A major general paradigm in cryptography is the following argument: Whatever an adversary could do in the real world, it could just as well do in the ideal world. The standard interpretation of “just as well” is that the translation from the real to the ideal world, usually called a simulator, is achieved by a probabilistic polynomial-time algorithm. This means that a polynomial blow-up of the adversary’s time and memory requirements is considered acceptable.
In certain contexts this interpretation of “just as well” is inadequate, for example if the concrete amount of memory used by the adversary is relevant. The example of Ristenpart et al. (Eurocrypt 2011), for which the original indifferentiability notion introduced by Maurer et al. (Eurocrypt 2004) is shown to be insufficient, turns out to be exactly of this type. It requires a fine-grained statement about the adversary’s memory capacity, calling for a generalized treatment of indifferentiability where specific resource requirements can be taken into account by modeling them explicitly.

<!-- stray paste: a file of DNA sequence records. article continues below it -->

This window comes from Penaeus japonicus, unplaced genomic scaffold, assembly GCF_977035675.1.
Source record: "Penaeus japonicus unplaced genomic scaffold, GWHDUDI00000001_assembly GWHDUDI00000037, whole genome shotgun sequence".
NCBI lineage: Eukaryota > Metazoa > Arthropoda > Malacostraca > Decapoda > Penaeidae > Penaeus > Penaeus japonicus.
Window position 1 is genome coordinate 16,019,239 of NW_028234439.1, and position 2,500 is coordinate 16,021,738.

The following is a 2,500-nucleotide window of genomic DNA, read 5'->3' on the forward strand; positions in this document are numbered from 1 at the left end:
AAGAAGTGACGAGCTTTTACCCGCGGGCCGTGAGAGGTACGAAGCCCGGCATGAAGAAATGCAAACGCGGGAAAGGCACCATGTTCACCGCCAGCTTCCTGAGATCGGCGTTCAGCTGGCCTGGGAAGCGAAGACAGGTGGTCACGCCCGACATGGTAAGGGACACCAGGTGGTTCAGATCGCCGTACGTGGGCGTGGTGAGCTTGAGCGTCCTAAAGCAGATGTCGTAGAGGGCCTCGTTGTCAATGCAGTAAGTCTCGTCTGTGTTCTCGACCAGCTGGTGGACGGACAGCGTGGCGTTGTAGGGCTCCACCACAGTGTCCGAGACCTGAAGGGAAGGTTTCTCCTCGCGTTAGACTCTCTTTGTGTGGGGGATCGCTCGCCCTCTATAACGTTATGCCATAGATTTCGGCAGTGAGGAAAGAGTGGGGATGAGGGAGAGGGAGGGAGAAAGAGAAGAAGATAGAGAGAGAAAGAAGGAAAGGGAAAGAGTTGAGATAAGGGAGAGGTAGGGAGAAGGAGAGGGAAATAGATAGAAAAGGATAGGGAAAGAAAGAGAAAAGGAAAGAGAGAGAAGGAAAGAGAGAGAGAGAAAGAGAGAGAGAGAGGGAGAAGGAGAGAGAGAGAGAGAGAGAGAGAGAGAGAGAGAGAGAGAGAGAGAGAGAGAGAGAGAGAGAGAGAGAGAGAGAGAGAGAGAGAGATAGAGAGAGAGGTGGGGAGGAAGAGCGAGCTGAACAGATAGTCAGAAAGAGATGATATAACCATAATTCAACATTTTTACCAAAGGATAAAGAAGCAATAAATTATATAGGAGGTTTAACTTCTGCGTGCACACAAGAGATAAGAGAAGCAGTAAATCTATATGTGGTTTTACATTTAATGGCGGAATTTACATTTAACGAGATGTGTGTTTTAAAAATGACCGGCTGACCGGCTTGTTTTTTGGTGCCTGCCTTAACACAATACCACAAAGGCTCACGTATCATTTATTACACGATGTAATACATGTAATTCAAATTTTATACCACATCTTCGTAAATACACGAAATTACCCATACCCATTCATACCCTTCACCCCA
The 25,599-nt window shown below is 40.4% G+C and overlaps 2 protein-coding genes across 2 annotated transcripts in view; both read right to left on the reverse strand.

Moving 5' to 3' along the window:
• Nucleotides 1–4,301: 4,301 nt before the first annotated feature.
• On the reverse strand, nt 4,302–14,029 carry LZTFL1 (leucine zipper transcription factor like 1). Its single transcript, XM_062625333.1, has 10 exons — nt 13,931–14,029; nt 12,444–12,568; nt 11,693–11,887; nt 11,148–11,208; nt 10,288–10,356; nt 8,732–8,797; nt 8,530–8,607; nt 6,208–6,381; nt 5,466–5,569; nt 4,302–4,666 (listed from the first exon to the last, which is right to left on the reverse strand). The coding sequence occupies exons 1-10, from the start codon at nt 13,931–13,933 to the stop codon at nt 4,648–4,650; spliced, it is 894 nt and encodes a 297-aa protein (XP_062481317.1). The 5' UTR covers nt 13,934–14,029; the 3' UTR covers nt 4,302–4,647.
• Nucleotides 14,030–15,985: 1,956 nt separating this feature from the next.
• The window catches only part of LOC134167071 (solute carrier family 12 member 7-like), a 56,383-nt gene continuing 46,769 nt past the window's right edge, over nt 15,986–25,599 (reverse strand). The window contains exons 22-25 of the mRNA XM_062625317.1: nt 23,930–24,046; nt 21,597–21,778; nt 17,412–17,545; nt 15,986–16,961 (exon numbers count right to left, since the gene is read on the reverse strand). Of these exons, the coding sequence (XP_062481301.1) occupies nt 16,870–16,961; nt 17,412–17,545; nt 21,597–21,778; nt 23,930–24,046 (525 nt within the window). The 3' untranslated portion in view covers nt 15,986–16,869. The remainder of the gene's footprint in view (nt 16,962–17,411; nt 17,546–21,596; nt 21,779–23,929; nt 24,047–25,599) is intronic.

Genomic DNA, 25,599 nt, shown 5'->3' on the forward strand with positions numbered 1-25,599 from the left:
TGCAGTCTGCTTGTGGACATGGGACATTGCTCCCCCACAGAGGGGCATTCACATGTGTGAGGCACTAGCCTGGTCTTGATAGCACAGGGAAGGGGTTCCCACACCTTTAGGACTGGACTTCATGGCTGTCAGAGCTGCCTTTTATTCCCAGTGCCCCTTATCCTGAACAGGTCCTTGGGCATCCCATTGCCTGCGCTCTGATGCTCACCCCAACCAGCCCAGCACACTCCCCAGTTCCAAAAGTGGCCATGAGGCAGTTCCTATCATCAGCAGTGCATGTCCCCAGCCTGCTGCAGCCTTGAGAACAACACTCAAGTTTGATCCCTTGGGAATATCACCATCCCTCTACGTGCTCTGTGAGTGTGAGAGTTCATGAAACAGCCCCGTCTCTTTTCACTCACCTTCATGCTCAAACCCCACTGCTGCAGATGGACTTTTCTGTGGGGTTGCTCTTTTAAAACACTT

We provide such treatment and employ the new indifferentiability notion to prove lower bounds on the memory required by any simulator in a domain extension construction of a public random function. In particular, for simulators without memory, even domain extension by a single bit turns out to be impossible. Moreover, for the construction of a random oracle from an ideal compression function, memory roughly linear in the length of the longest query is required. This also implies the impossibility of such domain extension in any multi-party setting with potential individual misbehavior by parties (i.e., no central adversary).
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